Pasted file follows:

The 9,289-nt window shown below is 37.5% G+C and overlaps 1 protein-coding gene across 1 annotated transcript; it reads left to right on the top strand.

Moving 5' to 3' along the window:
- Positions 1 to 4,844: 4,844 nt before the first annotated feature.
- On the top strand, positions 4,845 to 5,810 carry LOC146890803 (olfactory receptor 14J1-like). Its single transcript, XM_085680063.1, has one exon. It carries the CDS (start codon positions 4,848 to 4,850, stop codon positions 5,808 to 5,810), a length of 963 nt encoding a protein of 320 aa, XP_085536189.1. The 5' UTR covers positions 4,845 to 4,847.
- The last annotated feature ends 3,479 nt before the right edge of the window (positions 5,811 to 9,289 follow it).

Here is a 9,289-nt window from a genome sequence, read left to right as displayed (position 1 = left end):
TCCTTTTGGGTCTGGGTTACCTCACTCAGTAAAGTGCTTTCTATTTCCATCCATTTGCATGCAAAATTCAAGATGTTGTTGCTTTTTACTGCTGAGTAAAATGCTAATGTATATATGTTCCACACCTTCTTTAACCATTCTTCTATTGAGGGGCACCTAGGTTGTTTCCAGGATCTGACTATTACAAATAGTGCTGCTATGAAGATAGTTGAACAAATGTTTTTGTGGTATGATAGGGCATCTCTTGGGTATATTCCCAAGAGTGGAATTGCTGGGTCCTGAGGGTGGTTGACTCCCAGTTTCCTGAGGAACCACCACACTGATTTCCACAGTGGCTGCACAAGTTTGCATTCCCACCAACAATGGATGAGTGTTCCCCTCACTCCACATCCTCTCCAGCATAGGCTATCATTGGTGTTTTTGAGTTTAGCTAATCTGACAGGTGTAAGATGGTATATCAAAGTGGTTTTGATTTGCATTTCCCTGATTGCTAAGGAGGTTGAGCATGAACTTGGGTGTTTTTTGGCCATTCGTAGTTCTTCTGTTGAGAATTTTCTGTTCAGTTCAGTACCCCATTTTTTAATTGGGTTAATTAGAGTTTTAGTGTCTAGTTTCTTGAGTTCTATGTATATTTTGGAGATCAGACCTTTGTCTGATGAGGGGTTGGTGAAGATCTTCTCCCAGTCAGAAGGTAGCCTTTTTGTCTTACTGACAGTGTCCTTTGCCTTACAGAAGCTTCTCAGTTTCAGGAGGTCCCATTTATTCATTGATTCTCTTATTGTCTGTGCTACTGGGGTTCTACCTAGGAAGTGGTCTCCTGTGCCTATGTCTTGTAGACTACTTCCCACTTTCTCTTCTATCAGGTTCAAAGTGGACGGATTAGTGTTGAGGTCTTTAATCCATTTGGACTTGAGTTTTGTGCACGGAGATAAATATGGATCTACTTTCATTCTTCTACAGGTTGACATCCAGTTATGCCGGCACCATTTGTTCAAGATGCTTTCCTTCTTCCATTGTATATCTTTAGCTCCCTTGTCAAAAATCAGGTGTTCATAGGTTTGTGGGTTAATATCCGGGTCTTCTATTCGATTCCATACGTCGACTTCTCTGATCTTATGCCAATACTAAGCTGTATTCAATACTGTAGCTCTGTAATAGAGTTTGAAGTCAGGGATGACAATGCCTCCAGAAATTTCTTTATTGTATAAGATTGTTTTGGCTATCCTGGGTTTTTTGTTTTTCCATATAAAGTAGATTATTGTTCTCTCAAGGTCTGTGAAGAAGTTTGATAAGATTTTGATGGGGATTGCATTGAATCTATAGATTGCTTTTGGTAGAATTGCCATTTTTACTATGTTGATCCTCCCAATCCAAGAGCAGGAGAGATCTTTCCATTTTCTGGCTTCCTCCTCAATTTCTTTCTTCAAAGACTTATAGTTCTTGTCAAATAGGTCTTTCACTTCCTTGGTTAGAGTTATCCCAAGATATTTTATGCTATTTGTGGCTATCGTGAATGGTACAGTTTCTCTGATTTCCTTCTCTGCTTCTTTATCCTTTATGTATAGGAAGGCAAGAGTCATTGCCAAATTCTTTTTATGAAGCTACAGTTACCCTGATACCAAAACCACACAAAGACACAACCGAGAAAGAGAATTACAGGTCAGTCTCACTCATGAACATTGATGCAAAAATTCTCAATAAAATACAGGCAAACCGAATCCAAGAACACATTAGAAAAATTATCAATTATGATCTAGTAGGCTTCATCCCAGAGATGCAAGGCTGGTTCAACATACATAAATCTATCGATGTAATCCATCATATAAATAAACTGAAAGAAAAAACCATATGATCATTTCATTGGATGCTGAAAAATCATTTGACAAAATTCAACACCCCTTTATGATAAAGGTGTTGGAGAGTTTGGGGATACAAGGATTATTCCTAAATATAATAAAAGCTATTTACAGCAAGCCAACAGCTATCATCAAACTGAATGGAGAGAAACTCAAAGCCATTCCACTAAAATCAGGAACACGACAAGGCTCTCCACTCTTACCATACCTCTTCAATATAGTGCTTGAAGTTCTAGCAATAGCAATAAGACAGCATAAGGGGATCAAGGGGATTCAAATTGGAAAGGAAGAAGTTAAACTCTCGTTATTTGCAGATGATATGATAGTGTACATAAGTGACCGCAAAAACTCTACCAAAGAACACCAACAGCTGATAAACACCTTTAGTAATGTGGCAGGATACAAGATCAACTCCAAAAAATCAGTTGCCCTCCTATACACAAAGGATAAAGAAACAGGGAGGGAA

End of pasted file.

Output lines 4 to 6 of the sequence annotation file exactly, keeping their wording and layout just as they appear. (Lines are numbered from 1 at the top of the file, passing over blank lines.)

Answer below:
- On the top strand, positions 4,845 to 5,810 carry LOC146890803 (olfactory receptor 14J1-like). Its single transcript, XM_085680063.1, has one exon. It carries the CDS (start codon positions 4,848 to 4,850, stop codon positions 5,808 to 5,810), a length of 963 nt encoding a protein of 320 aa, XP_085536189.1. The 5' UTR covers positions 4,845 to 4,847.
- The last annotated feature ends 3,479 nt before the right edge of the window (positions 5,811 to 9,289 follow it).

Here is a 9,289-nt window from a genome sequence, read left to right as displayed (position 1 = left end):